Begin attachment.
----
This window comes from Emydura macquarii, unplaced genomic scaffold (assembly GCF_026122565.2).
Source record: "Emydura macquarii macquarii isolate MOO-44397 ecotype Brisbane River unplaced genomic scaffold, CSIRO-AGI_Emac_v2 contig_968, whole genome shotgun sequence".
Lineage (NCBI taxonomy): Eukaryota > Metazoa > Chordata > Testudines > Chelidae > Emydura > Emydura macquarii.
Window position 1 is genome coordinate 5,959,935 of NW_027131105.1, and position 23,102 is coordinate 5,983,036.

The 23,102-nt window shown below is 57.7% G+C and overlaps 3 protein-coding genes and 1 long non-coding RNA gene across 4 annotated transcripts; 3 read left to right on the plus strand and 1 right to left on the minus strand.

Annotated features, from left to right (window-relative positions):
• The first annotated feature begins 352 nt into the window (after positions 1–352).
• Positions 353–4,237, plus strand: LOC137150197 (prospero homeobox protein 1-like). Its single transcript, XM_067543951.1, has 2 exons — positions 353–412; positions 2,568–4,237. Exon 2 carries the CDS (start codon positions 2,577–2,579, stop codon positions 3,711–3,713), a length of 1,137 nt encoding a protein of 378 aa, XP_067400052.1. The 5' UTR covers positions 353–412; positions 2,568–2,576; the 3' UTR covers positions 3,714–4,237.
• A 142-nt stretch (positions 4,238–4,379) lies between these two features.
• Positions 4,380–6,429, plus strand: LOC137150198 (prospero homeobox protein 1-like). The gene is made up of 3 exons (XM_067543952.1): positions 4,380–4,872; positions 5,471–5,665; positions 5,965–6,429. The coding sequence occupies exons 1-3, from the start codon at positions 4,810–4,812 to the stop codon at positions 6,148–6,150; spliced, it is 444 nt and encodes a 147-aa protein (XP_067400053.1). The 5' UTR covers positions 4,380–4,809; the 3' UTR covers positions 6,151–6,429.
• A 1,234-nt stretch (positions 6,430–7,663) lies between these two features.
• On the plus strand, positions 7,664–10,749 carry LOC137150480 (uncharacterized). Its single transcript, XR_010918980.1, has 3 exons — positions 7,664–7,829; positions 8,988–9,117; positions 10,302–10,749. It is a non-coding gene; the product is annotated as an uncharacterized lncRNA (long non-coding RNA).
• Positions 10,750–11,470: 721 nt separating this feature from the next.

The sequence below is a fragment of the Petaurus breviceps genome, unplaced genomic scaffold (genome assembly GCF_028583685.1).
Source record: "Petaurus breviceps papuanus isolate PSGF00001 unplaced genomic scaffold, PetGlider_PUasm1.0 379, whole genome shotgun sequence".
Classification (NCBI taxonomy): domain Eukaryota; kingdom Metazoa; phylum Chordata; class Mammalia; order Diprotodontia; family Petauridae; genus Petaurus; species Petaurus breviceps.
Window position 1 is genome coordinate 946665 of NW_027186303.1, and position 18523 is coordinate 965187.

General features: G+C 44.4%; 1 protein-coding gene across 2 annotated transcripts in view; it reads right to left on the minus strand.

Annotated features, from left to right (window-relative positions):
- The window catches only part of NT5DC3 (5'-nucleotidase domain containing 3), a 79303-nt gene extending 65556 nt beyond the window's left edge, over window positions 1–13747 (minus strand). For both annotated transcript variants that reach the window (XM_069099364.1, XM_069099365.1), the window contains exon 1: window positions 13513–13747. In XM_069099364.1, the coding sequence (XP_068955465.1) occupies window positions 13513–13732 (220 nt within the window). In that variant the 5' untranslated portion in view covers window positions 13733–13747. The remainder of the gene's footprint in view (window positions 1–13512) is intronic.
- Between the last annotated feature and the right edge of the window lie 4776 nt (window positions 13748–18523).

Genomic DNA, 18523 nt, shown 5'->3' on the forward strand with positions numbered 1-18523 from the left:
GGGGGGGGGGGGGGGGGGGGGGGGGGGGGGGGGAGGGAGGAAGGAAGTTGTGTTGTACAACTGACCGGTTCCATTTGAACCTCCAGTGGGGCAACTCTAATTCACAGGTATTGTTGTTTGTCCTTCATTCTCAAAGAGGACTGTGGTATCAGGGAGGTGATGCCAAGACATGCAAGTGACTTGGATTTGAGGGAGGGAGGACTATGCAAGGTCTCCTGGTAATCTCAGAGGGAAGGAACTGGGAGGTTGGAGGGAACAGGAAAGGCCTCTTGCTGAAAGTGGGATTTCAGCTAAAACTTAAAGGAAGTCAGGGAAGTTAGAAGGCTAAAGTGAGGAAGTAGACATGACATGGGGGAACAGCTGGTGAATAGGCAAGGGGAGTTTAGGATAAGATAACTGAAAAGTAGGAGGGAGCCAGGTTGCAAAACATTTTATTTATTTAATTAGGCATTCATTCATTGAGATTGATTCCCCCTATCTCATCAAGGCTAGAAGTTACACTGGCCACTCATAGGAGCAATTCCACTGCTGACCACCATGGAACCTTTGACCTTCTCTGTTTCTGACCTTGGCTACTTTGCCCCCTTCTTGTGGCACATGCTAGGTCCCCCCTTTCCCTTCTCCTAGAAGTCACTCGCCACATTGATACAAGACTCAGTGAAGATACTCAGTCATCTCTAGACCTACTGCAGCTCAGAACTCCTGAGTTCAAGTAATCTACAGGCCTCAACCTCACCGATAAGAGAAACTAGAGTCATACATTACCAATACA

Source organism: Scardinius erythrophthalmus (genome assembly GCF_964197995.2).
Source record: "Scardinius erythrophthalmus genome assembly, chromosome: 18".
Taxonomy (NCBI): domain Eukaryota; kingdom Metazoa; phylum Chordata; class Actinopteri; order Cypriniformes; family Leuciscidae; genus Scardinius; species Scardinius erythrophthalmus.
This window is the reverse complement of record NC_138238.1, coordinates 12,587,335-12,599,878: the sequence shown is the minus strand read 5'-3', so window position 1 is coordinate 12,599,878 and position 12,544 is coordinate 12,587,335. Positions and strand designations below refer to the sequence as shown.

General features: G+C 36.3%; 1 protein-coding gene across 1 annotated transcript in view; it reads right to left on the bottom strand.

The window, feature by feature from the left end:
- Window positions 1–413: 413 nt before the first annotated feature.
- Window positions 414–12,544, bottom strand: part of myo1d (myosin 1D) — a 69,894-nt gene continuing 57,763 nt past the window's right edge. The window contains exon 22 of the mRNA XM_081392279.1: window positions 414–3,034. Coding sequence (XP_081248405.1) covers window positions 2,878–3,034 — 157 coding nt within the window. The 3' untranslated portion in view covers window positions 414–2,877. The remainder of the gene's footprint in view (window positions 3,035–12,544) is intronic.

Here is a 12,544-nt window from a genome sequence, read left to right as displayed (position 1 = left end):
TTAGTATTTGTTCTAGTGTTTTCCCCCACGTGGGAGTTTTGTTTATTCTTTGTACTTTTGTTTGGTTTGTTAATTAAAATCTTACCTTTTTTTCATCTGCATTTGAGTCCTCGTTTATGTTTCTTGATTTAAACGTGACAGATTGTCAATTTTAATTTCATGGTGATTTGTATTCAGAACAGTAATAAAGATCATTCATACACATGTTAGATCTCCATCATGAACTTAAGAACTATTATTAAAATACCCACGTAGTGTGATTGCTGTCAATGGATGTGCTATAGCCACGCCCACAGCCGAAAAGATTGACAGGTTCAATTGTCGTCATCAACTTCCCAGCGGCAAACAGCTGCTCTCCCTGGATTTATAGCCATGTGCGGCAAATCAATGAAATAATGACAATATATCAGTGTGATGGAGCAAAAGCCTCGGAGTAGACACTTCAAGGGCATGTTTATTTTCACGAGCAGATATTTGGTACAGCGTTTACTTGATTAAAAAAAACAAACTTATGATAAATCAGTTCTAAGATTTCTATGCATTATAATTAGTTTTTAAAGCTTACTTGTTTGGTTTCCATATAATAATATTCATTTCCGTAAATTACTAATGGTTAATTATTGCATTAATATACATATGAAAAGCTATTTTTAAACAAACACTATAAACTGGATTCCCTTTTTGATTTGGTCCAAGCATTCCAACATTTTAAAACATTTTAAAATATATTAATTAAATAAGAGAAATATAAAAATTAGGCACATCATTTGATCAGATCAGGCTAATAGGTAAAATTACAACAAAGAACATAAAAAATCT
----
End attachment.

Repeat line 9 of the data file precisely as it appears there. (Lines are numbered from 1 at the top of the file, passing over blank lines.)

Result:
• A 142-nt stretch (positions 4,238–4,379) lies between these two features.